12. There should be total clarity over what decisions are made where, why and who is accountable for the decision being implemented. The language used within our decision-making should be accessible and free from jargon and this language should be able to be replicated across Nations and different students’ unions

A task-and-finish-group

The group tasked with taking this work forward will be chaired by the National President and includes a mixture of voices from a wide range of bodies across the NUS group.

A few people will change but right now the group is:

NUS UK President

Megan Dunn

VP Union Development

Richard Brooks

Charity Board

Jim Gardner

Charity Board

Mostafa Rajaai

Services Board

Emily Beever

Services Board

Jackie Berry

UK Board

Shakira Martin

UK Board

Alistair Wilson

Nations President

Fergal McFerran

Democratic Procedures Committee

Hanif Leylabi

Elections Committee

Jules Mason

SU staff

Aidan Grills (Leeds University Union)

SU staff

Ceri Davies (Nottingham Trent Students' Union)

SU officers

Joel Smith (University of Manchester Students' Union)

SU officers

Evette Prout (Sheffield Students' Union)

Liberation officers

Malia Bouattia

Liberation officers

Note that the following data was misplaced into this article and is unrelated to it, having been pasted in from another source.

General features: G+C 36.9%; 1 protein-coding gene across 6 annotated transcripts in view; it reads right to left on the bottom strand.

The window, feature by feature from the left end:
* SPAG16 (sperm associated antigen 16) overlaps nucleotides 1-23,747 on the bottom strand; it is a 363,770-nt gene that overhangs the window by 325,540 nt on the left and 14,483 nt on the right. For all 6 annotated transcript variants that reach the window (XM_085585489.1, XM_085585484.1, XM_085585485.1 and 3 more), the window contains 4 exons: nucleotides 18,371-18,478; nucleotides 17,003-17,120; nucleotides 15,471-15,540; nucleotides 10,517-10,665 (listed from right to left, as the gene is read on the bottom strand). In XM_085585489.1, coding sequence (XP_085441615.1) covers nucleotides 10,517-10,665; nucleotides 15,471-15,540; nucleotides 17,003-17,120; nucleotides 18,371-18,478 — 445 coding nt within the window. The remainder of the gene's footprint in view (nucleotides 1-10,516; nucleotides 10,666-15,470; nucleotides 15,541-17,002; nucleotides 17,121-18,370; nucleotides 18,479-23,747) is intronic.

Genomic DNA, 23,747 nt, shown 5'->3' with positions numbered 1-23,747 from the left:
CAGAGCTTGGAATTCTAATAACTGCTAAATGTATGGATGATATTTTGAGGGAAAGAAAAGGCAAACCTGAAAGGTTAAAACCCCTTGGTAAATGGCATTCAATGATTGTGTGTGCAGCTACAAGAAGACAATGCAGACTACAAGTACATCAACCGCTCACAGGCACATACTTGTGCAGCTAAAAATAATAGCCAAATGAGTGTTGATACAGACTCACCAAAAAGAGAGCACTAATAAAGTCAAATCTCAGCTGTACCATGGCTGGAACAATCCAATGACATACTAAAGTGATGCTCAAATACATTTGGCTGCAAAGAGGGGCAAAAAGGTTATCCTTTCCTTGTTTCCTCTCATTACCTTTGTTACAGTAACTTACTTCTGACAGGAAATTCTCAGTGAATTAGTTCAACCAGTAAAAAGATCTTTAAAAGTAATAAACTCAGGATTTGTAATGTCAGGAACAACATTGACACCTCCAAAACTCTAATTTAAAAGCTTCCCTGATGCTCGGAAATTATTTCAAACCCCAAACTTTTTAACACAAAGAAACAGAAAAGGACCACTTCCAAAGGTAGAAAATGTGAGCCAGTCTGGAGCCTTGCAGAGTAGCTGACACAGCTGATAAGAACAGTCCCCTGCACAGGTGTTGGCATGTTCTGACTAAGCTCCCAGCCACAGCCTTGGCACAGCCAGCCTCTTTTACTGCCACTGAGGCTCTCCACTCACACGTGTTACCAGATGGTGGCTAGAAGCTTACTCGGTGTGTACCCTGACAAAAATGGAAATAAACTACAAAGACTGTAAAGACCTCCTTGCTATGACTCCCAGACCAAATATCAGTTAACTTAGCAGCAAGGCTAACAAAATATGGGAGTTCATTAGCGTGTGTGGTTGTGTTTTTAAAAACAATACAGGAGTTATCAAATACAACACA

Robbiie Young

National Executive Council

Izzy Lenga (Birmingham Guild of Students)

National Executive Council

Munya Mudarikiri (University of Surrey Students' Union)

I look forward to seeing their work in the year ahead.

One Student One Vote 2016 review

Part of the remit of the task-and-finish group is to investigate and debate all options available to us to greater align our decision making with the principles above.

It has been suggested that ‘One Student One Vote’ is a way of giving students a more direct role in NUS democracy. This is where individual students have a vote in the election of the NUS UK full-time officers.

National Conference has voted on this for a number of years and has yet to be convinced.

Four years ago a special commission was established to look at this idea in detail. You can see a copy of their 2012 report online now. Lots was covered including the fairness for smaller students’ unions as well as whether the infrastructure was available to support it.

But I have said from the beginning I am keen to hear all options and to have the ‘One Student One Vote’ conversation as part of a wide-ranging consultation on the future of NUS democracy.

I will be asking the group to review these findings, and consider new arguments, as well as advances in technology so we can produce an updated version of this document.

A role for a OSOV champion

As well, to ensure an informed debate about the merits of ‘One Student One Vote’, I will be asking the most recent proposers of the motion, University of York Students’ Union, to talk to members of the task-and-finish group and to make the case for the idea.

If you have specific ideas like this about potential solutions to improve NUS democracy I would love to hear them and to do something similar. Please drop me an email: